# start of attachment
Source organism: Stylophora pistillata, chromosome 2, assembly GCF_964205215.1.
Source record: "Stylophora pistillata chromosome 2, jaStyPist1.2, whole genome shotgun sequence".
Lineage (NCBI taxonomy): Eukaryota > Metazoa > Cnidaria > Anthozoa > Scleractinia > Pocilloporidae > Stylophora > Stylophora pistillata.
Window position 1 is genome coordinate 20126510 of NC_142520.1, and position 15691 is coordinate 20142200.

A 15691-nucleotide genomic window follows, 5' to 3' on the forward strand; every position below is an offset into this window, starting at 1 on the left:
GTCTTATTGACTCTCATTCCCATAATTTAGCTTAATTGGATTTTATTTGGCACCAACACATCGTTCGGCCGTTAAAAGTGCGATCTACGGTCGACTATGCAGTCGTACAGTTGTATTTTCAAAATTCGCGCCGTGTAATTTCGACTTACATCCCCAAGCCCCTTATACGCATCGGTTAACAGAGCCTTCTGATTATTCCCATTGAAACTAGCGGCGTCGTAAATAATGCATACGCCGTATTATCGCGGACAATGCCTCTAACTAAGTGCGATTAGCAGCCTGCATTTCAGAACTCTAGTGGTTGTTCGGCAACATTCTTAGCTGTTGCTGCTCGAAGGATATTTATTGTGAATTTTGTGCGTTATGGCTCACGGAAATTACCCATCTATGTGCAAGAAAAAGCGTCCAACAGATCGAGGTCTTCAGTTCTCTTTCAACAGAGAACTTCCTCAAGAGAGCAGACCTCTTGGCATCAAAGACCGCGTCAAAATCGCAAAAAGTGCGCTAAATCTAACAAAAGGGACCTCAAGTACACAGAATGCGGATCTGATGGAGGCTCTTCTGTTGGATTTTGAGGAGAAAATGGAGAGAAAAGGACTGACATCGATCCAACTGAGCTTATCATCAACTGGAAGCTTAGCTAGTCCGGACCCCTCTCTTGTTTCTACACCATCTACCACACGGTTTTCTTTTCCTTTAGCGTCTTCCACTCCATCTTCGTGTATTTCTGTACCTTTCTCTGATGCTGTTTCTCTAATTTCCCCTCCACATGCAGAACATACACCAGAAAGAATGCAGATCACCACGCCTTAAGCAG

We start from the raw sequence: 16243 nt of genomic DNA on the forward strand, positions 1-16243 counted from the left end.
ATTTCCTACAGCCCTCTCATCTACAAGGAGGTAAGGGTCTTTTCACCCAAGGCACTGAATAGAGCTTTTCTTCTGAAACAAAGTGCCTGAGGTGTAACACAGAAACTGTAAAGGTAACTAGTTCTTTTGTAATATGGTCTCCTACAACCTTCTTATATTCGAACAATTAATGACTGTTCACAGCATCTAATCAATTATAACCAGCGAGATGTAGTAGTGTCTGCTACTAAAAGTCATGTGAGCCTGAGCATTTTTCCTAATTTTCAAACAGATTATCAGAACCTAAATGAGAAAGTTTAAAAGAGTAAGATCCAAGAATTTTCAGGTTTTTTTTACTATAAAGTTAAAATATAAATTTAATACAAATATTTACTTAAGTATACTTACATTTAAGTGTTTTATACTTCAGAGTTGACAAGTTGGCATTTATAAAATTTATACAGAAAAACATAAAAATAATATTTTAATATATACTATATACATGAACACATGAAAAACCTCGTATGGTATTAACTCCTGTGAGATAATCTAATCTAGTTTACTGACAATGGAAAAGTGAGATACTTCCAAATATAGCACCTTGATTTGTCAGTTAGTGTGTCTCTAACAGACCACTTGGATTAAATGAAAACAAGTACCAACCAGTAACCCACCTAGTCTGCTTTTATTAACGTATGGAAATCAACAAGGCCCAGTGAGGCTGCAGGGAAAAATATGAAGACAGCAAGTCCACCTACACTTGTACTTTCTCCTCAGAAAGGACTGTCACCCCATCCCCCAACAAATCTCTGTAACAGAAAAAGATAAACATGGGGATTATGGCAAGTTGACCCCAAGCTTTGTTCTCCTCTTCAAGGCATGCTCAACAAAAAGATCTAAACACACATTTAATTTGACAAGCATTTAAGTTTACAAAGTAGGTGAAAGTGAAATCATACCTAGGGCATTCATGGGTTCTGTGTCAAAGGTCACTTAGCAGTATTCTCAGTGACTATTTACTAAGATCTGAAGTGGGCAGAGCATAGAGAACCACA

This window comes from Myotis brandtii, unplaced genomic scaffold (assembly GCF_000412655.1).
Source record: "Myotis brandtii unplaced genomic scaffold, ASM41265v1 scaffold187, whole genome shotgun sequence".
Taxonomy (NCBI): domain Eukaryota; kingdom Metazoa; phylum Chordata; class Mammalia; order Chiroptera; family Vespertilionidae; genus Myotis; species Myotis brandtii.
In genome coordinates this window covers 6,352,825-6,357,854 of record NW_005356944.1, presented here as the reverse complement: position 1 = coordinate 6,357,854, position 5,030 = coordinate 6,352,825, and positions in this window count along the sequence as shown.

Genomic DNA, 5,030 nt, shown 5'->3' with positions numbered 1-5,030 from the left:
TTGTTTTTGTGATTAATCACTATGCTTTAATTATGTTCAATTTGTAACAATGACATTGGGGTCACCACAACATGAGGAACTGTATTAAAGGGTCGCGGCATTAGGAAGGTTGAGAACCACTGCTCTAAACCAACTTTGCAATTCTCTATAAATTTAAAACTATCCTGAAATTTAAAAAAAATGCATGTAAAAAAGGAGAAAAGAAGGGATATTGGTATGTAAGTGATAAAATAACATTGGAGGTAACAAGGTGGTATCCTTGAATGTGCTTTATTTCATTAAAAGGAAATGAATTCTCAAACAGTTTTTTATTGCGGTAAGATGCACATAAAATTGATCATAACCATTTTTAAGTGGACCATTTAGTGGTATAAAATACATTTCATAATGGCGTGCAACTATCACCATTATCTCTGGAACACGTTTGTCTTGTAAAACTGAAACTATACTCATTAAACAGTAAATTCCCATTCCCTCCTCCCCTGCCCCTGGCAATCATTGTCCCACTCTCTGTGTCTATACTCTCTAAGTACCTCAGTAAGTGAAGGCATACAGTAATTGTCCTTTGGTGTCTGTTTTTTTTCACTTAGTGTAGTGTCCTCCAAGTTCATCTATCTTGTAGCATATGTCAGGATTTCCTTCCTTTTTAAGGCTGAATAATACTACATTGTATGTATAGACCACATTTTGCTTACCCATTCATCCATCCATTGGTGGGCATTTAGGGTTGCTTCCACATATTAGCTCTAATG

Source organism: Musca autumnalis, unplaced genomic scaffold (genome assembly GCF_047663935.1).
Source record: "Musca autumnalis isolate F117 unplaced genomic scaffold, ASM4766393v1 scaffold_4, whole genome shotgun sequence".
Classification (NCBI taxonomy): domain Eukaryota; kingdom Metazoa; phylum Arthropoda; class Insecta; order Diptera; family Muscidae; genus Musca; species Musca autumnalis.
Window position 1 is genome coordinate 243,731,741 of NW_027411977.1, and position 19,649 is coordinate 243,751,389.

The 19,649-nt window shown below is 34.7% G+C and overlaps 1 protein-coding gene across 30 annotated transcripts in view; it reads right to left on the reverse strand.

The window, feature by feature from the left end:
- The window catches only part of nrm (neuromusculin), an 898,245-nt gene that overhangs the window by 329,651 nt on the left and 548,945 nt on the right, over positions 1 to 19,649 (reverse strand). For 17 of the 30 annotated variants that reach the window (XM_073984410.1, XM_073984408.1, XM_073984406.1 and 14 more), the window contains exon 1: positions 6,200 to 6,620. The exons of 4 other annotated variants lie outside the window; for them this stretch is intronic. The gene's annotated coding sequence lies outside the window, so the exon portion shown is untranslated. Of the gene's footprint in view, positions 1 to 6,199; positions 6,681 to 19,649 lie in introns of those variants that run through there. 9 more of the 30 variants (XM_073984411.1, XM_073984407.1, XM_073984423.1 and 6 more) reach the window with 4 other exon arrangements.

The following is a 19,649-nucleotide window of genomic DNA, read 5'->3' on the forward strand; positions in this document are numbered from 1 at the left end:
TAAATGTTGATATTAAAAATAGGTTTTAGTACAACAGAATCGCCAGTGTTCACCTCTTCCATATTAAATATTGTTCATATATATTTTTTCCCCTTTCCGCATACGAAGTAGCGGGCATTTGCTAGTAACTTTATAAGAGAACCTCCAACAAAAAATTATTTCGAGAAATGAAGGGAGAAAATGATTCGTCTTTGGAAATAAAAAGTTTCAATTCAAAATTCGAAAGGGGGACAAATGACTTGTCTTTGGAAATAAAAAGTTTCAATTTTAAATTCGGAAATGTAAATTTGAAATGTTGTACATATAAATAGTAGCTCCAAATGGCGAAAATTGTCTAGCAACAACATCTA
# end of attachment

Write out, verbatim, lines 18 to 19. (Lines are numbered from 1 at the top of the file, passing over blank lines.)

Window position 1 is genome coordinate 243,731,741 of NW_027411977.1, and position 19,649 is coordinate 243,751,389.

The 19,649-nt window shown below is 34.7% G+C and overlaps 1 protein-coding gene across 30 annotated transcripts in view; it reads right to left on the reverse strand.